As the world’s biggest mining convention gets underway in Toronto this week, Alexandra Horwood puts on her heels and starts digging.
The annual Prospectors & Developers Association of Canada event draws more than 20,000 mining-industry types from around the world who are looking for the next big thing in gold, nickel, copper and platinum.
As director of wealth management and a portfolio manager at Richardson GMP, Horwood is prospecting for her own gold, namely new clients. Over the last few years, she has carved out a niche managing miners’ money, particularly executives of resource firms who need help with their personal finances.
The investment expert says she first got invites in 2011 to hospitality suites at the massive networking event. “I thought the people I was meeting were hysterical because they’re just really outgoing and fun,” says Horwood, 29, recalling the tall tales she was told over a few beverages.
The convention draws people from all walks of the mineral exploration business, from the folks who stake claims in the bush to bankers, investors, geoscientists and executives from more than 100 countries, with Toronto renowned as the mining business capital of the world.
“The next morning, I followed up with everyone I had met and offered them to come meet with us to look at their financials,” she says with a smile.
While the resource game is an international business, it’s also a small world, so she naturally got more clients through word-of-mouth. Then she decided to drill deeper, and three years ago she bought a booth amid the 1,000 other exhibitors on the convention floor.
She’s says it’s the best $ 4,000 she’s ever spent. Now, more than half of her client roster includes resource-company executives with portfolios averaging $ 900,000.
“Many have made millions and lost it all, made millions and lost it again. I make sure that when they make it, we sell what we can and diversify completely out of mining (except for company stock), so that they can preserve capital and grow their wealth, and (are) not living off welfare when they retire,” she explains.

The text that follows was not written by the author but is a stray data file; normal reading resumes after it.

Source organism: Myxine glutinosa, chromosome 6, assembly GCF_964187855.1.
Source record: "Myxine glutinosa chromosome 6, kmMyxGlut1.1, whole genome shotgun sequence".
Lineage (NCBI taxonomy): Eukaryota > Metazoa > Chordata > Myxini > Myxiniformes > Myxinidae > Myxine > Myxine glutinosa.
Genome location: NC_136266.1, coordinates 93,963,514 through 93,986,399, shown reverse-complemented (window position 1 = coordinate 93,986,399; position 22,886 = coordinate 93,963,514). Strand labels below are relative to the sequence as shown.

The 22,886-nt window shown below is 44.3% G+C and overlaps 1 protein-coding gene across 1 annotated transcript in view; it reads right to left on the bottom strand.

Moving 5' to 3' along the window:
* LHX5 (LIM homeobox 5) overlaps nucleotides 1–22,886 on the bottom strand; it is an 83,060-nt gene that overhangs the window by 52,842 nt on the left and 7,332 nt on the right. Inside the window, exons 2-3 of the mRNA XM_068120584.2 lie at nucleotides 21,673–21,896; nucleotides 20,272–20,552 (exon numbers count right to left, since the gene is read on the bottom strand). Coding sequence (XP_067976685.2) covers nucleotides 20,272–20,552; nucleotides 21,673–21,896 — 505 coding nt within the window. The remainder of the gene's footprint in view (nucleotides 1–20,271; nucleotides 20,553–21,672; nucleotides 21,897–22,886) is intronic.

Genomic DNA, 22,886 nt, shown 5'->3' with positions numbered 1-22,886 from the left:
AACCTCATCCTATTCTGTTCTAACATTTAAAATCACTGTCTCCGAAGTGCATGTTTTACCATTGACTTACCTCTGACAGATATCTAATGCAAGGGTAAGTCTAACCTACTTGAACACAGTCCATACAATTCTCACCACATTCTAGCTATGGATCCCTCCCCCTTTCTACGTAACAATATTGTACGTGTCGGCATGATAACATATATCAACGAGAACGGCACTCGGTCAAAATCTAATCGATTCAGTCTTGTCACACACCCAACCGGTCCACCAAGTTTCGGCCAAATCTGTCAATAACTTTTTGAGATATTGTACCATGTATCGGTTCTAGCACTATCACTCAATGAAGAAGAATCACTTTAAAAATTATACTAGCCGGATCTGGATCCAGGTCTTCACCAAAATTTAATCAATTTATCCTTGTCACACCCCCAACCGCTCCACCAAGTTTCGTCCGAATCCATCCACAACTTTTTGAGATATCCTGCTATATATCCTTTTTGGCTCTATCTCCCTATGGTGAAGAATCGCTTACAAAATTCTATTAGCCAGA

Horwood said that she’s surprised at how many people in the mining business tell her they are diversified investors, “and they have 10 different junior gold stocks.”
“You’d think that people who are flying to god-knows-where every other week would have a will and insurance. Seventy-five per cent of (her clients) did not have a will or any life insurance, and they are between 45 and 65 years old,” she says.
Horwood — who gave birth to her first child Mason last November — has come a long way in a short time at Richardson GMP, starting out as an assistant to her parents, who are longtime wealth managers, to become the youngest director at the firm in less than five years. Now she has her own team and handles about 100 high-net-worth clients and their families, the majority of which are in the mining game.
“I worked my butt off building my business. It is such a grind at the beginning but I love it,” she says, tending to Mason as she continues to work out of her home office since having the baby three and a half months ago.
“Every year, we get a few new clients who are colleagues of existing clients. They’re all families. As a woman, I think it’s very important that both spouses are involved and have a say in what’s going on with their finances. Wives and mothers have very different goals from husbands and fathers,” Horwood notes.
Her business is fee-based, and most of her accounts are discretionary, meaning she is authorized to make investment decision on her clients’ behalf, which works well in the industry since “they don’t have to sign off on every investment decision when they’re in the depths of a mine in Ecuador.”
“One thing I love about mining executives is they are so fast to get back to me; they organize, they delegate, they’re fun, they have a lot of risks because of their job, so they’re more assertive investors. They just know they need help.”